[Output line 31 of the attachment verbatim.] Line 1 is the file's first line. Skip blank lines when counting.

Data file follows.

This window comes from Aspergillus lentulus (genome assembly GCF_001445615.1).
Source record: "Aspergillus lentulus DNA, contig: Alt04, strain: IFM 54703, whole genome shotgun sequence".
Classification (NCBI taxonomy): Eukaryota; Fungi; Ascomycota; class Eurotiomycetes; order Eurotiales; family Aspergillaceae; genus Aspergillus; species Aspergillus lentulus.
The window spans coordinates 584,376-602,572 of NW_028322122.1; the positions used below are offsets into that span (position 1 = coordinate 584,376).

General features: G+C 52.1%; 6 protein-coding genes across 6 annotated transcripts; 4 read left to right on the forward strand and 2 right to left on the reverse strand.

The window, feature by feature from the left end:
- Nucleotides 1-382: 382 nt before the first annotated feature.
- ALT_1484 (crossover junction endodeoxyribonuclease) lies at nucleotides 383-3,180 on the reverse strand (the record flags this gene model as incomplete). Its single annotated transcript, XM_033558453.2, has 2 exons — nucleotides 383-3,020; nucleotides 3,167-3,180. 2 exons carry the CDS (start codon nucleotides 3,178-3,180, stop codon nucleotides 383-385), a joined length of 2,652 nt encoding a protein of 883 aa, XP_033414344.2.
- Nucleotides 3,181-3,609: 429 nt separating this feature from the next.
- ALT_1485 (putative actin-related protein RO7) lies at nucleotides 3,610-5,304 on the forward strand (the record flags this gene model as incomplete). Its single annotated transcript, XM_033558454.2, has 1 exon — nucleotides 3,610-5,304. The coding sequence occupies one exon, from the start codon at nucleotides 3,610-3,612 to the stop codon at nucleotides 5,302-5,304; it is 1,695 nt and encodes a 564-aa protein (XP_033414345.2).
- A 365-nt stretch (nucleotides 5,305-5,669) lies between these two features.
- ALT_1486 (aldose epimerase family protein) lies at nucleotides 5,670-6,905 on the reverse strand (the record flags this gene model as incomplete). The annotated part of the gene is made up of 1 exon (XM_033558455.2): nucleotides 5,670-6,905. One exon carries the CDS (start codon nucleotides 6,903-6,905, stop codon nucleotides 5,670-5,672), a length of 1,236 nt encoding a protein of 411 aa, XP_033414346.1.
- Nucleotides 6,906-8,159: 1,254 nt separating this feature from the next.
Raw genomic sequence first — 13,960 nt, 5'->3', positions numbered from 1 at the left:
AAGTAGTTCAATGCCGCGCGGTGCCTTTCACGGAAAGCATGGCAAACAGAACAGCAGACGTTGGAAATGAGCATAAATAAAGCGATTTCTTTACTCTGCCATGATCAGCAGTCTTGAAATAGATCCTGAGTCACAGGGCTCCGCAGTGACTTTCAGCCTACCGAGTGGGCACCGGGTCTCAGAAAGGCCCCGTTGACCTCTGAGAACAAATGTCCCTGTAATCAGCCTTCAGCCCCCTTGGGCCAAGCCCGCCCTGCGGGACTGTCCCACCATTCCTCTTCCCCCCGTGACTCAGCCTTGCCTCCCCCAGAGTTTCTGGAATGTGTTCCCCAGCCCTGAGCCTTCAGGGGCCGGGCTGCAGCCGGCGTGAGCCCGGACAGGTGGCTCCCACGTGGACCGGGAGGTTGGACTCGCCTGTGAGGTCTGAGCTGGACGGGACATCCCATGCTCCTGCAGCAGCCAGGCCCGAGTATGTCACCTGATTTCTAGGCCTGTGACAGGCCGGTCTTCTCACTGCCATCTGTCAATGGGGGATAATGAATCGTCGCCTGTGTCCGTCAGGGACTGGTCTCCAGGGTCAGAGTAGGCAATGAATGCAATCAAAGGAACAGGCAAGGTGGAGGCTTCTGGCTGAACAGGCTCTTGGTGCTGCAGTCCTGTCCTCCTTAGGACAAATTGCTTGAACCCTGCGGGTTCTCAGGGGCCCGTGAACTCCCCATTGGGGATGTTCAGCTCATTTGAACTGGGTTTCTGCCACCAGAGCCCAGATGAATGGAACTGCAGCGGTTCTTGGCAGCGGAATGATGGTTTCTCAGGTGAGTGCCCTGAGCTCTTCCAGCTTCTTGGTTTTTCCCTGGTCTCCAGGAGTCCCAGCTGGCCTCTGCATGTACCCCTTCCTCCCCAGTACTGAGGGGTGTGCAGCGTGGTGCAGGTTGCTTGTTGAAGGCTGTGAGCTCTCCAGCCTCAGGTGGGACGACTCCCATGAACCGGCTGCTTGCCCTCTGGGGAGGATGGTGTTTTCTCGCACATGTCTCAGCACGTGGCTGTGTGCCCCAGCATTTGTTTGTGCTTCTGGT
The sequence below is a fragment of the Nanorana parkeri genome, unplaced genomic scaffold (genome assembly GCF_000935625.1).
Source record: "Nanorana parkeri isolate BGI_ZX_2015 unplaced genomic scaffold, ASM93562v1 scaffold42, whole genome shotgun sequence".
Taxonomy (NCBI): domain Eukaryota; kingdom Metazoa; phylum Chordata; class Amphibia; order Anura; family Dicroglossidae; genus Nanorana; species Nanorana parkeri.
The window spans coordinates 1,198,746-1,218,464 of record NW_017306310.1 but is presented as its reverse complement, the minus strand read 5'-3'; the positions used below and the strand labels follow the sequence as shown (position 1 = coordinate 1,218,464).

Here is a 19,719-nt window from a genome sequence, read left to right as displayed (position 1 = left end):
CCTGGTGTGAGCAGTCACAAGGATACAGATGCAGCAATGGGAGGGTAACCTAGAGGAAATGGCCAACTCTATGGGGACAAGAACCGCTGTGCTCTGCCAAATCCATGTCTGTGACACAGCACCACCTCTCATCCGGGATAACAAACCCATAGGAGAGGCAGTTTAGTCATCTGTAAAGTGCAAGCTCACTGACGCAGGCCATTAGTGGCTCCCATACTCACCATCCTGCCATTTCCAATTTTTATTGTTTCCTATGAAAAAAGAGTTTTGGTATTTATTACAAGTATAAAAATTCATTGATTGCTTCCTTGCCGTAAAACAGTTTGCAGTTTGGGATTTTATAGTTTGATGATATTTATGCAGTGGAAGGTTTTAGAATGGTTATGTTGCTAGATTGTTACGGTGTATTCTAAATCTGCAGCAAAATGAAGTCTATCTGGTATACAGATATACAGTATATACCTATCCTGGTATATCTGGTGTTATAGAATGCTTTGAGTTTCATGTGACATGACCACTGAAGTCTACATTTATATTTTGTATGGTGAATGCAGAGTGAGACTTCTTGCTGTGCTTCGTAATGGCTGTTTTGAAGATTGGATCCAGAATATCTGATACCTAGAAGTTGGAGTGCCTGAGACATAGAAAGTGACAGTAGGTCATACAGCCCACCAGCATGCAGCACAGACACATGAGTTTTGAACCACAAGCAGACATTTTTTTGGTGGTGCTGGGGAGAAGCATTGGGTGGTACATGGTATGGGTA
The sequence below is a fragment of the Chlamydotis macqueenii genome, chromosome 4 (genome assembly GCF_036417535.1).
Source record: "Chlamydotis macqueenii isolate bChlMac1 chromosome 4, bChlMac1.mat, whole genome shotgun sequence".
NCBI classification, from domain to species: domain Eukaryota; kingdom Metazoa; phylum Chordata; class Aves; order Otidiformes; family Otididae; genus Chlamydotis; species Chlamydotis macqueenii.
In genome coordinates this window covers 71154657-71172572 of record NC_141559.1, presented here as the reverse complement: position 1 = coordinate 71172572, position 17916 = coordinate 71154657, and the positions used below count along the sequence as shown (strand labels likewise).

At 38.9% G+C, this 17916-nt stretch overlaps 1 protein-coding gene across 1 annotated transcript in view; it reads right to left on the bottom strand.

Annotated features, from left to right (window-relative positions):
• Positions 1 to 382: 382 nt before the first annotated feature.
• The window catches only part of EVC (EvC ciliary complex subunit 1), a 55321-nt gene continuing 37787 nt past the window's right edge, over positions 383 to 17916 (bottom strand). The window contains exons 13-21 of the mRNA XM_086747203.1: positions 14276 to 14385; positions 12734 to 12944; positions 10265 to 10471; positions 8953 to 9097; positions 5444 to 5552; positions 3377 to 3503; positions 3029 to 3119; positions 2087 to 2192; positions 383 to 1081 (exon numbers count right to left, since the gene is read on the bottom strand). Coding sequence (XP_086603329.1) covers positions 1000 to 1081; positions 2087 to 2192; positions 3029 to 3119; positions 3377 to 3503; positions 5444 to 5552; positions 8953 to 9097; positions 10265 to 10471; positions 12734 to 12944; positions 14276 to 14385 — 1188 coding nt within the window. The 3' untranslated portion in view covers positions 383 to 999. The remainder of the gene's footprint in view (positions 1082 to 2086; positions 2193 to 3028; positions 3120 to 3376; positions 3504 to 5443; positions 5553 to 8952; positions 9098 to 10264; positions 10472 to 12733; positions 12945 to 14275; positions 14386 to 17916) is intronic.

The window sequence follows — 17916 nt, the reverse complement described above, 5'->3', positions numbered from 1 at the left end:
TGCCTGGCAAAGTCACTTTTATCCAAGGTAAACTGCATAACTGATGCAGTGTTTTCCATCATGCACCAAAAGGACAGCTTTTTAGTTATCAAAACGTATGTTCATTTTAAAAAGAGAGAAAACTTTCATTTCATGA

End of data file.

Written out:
TGCCTGGCAAAGTCACTTTTATCCAAGGTAAACTGCATAACTGATGCAGTGTTTTCCATCATGCACCAAAAGGACAGCTTTTTAGTTATCAAAACGTATGTTCATTTTAAAAAGAGAGAAAACTTTCATTTCATGA